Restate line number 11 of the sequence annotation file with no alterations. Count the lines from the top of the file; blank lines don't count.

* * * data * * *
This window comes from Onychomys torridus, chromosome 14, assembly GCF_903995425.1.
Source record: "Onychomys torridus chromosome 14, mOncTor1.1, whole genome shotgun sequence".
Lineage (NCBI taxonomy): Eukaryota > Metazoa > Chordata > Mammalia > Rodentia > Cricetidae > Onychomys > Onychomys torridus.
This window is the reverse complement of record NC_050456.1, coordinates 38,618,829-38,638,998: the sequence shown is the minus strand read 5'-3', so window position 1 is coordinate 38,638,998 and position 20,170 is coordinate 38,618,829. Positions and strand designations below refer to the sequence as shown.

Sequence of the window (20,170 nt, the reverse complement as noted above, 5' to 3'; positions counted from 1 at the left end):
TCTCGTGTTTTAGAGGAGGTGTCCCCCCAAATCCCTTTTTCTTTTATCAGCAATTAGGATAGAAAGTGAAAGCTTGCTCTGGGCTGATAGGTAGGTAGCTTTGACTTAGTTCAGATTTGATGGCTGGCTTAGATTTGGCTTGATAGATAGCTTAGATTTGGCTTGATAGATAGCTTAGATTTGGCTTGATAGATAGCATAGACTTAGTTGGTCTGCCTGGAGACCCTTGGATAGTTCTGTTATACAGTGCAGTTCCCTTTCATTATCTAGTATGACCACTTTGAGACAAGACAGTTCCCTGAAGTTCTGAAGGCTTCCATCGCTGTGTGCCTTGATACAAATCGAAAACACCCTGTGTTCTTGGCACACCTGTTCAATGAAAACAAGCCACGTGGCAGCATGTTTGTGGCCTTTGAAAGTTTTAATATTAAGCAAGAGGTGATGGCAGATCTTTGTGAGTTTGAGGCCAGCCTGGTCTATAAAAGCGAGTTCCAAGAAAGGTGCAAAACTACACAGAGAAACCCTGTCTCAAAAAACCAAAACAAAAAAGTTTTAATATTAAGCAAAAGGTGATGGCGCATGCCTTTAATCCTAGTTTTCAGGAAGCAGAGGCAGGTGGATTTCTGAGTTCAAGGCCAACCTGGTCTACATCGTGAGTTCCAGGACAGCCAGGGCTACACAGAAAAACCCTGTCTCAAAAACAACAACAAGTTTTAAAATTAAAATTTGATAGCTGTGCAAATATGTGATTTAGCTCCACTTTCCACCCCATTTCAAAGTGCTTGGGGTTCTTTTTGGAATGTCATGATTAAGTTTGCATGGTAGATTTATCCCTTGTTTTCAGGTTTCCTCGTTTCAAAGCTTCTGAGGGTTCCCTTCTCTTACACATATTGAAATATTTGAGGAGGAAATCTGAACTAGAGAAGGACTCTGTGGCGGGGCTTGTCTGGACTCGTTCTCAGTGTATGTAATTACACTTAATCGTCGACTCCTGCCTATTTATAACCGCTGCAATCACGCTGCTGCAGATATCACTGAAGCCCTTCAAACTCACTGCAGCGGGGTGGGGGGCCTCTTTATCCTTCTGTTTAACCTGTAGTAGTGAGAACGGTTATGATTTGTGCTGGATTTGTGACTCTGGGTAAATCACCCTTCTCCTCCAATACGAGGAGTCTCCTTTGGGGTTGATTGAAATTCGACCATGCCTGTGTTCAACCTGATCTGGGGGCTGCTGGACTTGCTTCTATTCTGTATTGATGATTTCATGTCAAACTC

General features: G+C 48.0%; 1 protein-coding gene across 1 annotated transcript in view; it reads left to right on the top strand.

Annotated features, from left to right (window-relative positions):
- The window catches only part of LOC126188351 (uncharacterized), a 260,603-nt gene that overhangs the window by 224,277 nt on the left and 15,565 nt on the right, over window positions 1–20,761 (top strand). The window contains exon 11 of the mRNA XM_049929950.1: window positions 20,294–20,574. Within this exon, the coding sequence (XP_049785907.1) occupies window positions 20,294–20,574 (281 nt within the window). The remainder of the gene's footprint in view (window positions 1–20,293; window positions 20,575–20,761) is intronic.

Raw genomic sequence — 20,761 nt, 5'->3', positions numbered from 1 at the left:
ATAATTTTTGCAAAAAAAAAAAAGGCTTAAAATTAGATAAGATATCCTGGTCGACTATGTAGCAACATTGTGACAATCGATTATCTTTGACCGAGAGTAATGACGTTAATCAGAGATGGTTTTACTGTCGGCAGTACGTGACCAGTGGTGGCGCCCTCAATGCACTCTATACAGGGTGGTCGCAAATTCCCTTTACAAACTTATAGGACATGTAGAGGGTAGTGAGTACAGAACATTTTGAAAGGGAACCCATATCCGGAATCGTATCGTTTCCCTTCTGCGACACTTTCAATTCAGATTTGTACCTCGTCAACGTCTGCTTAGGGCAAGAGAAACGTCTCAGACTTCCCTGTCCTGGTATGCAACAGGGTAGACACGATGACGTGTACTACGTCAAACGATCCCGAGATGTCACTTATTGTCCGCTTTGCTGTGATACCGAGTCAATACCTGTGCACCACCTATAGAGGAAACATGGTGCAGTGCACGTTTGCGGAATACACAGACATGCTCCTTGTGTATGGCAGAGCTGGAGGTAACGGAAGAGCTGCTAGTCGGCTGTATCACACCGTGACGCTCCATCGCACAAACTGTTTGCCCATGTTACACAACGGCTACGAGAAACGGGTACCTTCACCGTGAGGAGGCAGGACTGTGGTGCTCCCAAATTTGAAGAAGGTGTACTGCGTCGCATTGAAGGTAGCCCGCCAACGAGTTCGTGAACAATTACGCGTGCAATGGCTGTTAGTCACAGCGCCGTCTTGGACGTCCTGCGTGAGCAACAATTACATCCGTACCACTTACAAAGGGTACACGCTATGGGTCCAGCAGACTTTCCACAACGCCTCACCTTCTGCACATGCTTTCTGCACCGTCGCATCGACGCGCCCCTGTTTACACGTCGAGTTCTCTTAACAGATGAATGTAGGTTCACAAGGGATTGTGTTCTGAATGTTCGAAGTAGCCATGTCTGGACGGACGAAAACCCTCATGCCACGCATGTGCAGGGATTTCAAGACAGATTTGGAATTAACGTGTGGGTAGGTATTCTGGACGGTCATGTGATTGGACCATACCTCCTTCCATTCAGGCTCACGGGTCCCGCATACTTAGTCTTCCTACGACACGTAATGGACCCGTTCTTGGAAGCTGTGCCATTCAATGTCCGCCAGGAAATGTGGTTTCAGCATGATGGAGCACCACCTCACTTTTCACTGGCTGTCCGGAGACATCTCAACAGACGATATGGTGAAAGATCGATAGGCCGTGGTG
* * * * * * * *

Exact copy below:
ATAATTTTTGCAAAAAAAAAAAAGGCTTAAAATTAGATAAGATATCCTGGTCGACTATGTAGCAACATTGTGACAATCGATTATCTTTGACCGAGAGTAATGACGTTAATCAGAGATGGTTTTACTGTCGGCAGTACGTGACCAGTGGTGGCGCCCTCAATGCACTCTATACAGGGTGGTCGCAAATTCCCTTTACAAACTTATAGGACATGTAGAGGGTAGTGAGTACAGAACATTTTGAAAGGGAACCCATATCCGGAATCGTATCGTTTCCCTTCTGCGACACTTTCAATTCAGATTTGTACCTCGTCAACGTCTGCTTAGGGCAAGAGAAACGTCTCAGACTTCCCTGTCCTGGTATGCAACAGGGTAGACACGATGACGTGTACTACGTCAAACGATCCCGAGATGTCACTTATTGTCCGCTTTGCTGTGATACCGAGTCAATACCTGTGCACCACCTATAGAGGAAACATGGTGCAGTGCACGTTTGCGGAATACACAGACATGCTCCTTGTGTATGGCAGAGCTGGAGGTAACGGAAGAGCTGCTAGTCGGCTGTATCACACCGTGACGCTCCATCGCACAAACTGTTTGCCCATGTTACACAACGGCTACGAGAAACGGGTACCTTCACCGTGAGGAGGCAGGACTGTGGTGCTCCCAAATTTGAAGAAGGTGTACTGCGTCGCATTGAAGGTAGCCCGCCAACGAGTTCGTGAACAATTACGCGTGCAATGGCTGTTAGTCACAGCGCCGTCTTGGACGTCCTGCGTGAGCAACAATTACATCCGTACCACTTACAAAGGGTACACGCTATGGGTCCAGCAGACTTTCCACAACGCCTCACCTTCTGCACATGCTTTCTGCACCGTCGCATCGACGCGCCCCTGTTTACACGTCGAGTTCTCTTAACAGATGAATGTAGGTTCACAAGGGATTGTGTTCTGAATGTTCGAAGTAGCCATGTCTGGACGGACGAAAACCCTCATGCCACGCATGTGCAGGGATTTCAAGACAGATTTGGAATTAACGTGTGGGTAGGTATTCTGGACGGTCATGTGATTGGACCATACCTCCTTCCATTCAGGCTCACGGGTCCCGCATACTTAGTCTTCCTACGACACGTAATGGACCCGTTCTTGGAAGCTGTGCCATTCAATGTCCGCCAGGAAATGTGGTTTCAGCATGATGGAGCACCACCTCACTTTTCACTGGCTGTCCGGAGACATCTCAACAGACGATATGGTGAAAGATCGATAGGCCGTGGTG